The spicy chili pepper known most famously in Mexican and Indian cuisines is indeed cayenne, though it is also red. There is no distinction between cayenne and red pepper aside from the name. Some manufacturers use one name over the other to distinguish the grade of "heat" of the pepper powder, but this distinction is not universal. To clear any confusion in the kitchen, if a recipe calls for cayenne, it means red, and if it calls for red, it means cayenne. They are unmistakably interchangeable.
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One in the Same
Cayennne pepper and red pepper refer to the same product; a hot, red native to parts of South and Central America, though they are prominent in Asian and Middle Eastern cuisine. The botanical name for cayenne/red pepper is capsicum minimum or baccatum. Also in the capsicum family are the familiar bell and jalapeño peppers. The process for creating cayenne/red pepper entails a series of dehydration stages; the peppers are dried, ground, baked, ground again for fineness and sifted. The product is the dusty red/orange spice powder that, according to the American Spice Trade Association, is termed "Red Pepper" rather than cayenne as a more generic name. The name cayenne is used by some producers to refer to a red pepper with greater heat. There are varying "heat" grades of cayenne/red pepper, though they are still one in the same.
A variety of peppers are used to produce cayenne/red pepper, and though there are subtle distinctions, the peppers come in varieties of colors (reds, yellows and oranges), sizes and heat levels. The color variance in cayenne/red pepper is due to the beta carotene level of the pepper used for production. The lighter, more orange or yellow a shade of ground pepper, the greater the beta carotene levels. This does not imply, however, that the darker brown or red pepper powder is any less healthy.
A cayenne/red pepper's "heat" is measured in a unit known as a Scoville (SHU: Scoville Heat Unit). This classification is used by the American Spice Trade Association. The SHU measures the capsaicin (element responsible for heat) in cayenne/red pepper. The amount of capsaicin develops at variant levels of any one pepper fruit. The SHU in cayenne/red pepper ranges from 30,000 to 50,000, but there are varieties that can have up to 140,000 SHUs.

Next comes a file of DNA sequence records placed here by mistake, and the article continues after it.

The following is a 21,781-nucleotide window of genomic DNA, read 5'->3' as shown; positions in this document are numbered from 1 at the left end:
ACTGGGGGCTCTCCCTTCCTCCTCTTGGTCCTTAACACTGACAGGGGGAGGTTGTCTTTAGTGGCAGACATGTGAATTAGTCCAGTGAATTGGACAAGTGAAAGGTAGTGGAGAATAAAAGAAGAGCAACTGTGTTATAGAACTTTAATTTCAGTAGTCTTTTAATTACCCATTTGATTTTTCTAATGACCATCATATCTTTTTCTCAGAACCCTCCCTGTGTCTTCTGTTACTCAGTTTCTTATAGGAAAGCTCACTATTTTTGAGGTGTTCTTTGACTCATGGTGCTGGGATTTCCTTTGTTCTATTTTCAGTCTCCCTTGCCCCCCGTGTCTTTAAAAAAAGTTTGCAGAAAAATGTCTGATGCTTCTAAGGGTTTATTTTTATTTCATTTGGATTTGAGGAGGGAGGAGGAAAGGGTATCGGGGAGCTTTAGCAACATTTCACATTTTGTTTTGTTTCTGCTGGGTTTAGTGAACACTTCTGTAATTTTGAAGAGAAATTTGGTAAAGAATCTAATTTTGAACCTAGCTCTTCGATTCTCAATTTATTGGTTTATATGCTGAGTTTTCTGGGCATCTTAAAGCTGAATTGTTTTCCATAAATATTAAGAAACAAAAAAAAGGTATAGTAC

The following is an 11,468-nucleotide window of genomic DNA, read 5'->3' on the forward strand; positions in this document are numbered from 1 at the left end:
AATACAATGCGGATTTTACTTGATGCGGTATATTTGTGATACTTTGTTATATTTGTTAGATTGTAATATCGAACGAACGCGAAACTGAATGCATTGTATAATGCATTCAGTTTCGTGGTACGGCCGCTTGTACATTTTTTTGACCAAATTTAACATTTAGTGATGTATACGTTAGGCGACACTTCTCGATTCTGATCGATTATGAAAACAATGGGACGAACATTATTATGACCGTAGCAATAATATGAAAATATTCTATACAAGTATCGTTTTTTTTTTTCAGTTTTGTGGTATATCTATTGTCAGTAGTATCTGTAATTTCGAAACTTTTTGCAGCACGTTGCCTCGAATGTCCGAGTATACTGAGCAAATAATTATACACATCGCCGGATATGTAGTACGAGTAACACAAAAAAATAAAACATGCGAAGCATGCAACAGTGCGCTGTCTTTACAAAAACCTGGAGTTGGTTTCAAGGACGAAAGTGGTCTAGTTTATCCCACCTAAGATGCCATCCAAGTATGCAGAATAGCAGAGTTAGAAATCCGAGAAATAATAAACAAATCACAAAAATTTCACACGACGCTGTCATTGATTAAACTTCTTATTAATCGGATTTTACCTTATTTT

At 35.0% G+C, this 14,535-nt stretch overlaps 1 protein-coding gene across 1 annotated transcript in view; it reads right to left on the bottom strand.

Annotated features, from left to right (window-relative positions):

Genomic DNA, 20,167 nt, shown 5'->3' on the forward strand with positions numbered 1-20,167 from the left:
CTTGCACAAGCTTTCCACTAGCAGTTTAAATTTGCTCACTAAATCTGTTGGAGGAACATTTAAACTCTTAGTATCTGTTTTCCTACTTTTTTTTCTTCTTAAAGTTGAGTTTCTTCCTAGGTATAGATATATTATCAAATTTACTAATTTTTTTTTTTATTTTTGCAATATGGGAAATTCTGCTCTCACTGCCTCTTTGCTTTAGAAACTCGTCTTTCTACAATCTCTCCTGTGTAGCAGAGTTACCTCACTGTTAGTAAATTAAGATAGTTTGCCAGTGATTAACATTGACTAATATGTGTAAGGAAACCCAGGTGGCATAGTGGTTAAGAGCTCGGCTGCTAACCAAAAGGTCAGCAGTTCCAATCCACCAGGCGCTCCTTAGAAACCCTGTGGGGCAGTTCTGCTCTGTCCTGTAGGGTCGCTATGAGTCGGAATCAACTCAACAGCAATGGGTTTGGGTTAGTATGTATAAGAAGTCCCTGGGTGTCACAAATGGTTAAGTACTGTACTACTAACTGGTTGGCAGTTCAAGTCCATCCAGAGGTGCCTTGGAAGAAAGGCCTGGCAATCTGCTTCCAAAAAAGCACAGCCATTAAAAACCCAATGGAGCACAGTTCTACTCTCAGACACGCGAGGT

Chili peppers are indigenous to Mexico, Central and South America and the West Indies. The pepper did not reach Europe and Asia until the "discovery" of the Americas in the 16th century. Chili peppers were taken back to Europe, from where they were introduced to Asia through the spice trade. Chili pepper is a prominent ingredient in Indian cuisine, a result of the early Portuguese settlements. The pepper eventually found its way throughout central, southern, and eastern Asia as the warm climate is conducive to its cultivation.
The main uses of cayenne/red pepper are for culinary purposes, though the spice has been identified and used as an herbal medicine. The spice is the characteristic flavor of Mexican, Creole, Cajun, Thai, Indian and Szechuan cooking. Suggested uses include pepper spiced roasted nuts, stir fry or rice dishes, in barbecue or steak sauce or added to chocolate.
Aside from the confusion between "Red" and "Cayenne," the spicy powder is also known as Guinea powder in reference to where European settlers first discovered it. The name Cayenne derives from the Cayenne region of French Guiana, which is derived from the Tupi Indian language. Yet another name for cayenne/red pepper is "bird pepper."